I've spent a lot of time over this winter planning the garden and community garden plot for 2016. So I want to write about going from blank slate to the big plan. I'm going to split this into a few posts and end up with the big plan - what I'm planting this year, garden architecture, and seed starting!
If you have known me for awhile, you know that I spent over 10 years working on the garden in our last home. It went from a tiny urban grass plot to a dense and lush integrated urban permaculture garden packed with fruit, vegetables, flowers, herbs, and kids. We outgrew that house years ago, but the garden plus the difficulty of showing a house we all live/work in 24/7 means we stayed and stayed. Last year we finally made the jump and moved into a new green built home about 20 miles from where we used to live. We went from a tiny bowling alley urban garden flanked by 2 houses tucked in at the bottom of a hill to a more suburban garden at one of the highest points in the area, atop a hill, next to prairie and fields. Our "new" yard is still likely smaller than average but we wanted more usable gardening space without really having massive expanses of HOA regulated grass. So, it is about 3 times the size of our previous garden. Woot! We are now in a smaller outlying community with views that seemingly go on forever, a sky full of stars, and never ending amazing sunsets.
We moved in last spring, but it took a few months after that to have concrete poured and have grading/topsoil/initial landscaping done. I wanted to take the "wait and see' approach to see how different the soil, the light, the wind, and the insects are here before I went too far. I'm glad I waited. We may have moved only 19 miles, but the soil here is red and sandy. Atop our hill the winds are very (very!) strong. And after the exciting burst of hundreds of toads into the yard in summer, fall came with thousands of grasshoppers (we are next to prairie and corn fields). We also saw many voles, field mice, bald eagles (squee!), crows, and hawks. I know now where we need shade, where the sunny spots are, what kind of organic controls we will need, and what plants will work best where.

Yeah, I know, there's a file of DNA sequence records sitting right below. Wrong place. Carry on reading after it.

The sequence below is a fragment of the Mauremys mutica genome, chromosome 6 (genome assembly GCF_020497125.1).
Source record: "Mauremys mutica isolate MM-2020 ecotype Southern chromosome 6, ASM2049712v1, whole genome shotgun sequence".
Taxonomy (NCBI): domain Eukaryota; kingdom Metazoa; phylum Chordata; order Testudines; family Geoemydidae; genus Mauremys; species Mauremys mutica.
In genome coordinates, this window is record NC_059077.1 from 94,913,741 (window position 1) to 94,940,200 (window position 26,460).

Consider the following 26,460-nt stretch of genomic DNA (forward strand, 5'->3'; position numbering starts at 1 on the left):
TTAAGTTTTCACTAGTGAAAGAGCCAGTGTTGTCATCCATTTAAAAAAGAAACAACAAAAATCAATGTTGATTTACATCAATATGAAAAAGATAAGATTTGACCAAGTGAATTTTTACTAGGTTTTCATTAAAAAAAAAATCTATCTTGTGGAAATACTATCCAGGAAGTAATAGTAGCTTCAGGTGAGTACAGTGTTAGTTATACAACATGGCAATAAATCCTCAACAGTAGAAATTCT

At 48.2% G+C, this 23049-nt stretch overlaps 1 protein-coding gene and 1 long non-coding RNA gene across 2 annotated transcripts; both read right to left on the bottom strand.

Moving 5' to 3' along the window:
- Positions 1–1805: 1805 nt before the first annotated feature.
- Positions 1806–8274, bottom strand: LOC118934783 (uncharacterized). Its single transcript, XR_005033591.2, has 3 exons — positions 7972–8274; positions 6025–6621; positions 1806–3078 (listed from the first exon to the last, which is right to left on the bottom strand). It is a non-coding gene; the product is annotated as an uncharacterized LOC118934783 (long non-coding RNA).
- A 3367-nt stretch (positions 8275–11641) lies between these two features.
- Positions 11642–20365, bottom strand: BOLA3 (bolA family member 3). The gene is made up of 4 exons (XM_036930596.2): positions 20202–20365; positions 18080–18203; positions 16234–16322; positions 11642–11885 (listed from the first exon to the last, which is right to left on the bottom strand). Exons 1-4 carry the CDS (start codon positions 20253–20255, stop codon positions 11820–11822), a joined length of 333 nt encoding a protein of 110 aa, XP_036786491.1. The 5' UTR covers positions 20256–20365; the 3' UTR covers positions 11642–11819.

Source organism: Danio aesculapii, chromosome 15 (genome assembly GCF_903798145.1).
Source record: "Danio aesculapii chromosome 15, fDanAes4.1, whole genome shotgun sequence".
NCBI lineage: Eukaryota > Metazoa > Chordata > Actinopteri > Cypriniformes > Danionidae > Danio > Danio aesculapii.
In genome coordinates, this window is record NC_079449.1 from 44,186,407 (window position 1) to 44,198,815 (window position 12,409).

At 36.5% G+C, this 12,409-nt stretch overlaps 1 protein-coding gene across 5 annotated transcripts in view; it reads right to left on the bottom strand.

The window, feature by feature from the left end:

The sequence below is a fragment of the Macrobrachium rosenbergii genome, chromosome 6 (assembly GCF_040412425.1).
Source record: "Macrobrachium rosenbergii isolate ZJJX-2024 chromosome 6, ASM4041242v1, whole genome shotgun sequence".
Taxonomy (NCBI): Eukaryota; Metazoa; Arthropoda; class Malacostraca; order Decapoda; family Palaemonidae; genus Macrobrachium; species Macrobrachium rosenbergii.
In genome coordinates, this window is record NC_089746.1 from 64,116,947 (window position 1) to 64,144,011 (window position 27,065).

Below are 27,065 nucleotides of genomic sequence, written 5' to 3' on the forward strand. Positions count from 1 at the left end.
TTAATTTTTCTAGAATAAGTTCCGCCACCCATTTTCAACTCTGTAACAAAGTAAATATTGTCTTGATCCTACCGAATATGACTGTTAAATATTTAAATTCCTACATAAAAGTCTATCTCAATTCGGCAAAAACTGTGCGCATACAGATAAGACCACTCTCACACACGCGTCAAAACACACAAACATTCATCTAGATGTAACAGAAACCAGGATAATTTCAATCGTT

What we focused on last year was our community garden plot and initial yard plantings. We were so happy to find that there is an organic community garden only a few miles from the house. That is where we can plant the bigger more rambling things, install the not-so-attractive cages and trellises and nettings. And it gives us a few hundred extra square feet of space. So last summer most of my seed starting was for the community garden, and then mostly pots here. With that, I started many hundreds of seedlings that we planted out from pots to yard in August when we finally had grass and some initial landscaping beds.
What we planted Summer 2015 yard: a few blueberries, a few blackberries, 2 varieties of grapes, echinacea, lilacs along the deck, a weigela atop a boulder wall, yarrow, hydrangeas, creeping thyme and purslane in rock walls, red maple, some raspberries we brought from the old house, and a bed of mixed herbs for pollinators including bee balm, anise hyssop, mint, and moldavian dragonhead balm. We also planted a lot of sunflowers right along the line of our yard and the field, and we tossed a bunch of prairie flower seeds where the skidsteers ripped up the prairie grading our yard, so we had a bunch of extra flowers along the edge which brought birds all summer and winter.
The 2015 community garden plan was mostly to get all of my seedlings into the ground and see how the soil is in the plot. We built up the soil with compost and worked hard to keep the most insane weeds I've ever seen at bay. It worked, but we have a better idea of what the soil and plot need for next year!
Next ... the big plan for 2016 for both yard and community garden, plotting a grid, and organizing the seed starting calendar!
I am a certified aromatherapist, clinical herbalist, organic gardener, plant conservationist, photographer, writer, designer, artist, nature lover, permaculture designer, health justice activist, whole foods maker, and mother of two unschooled boys in south central Wisconsin.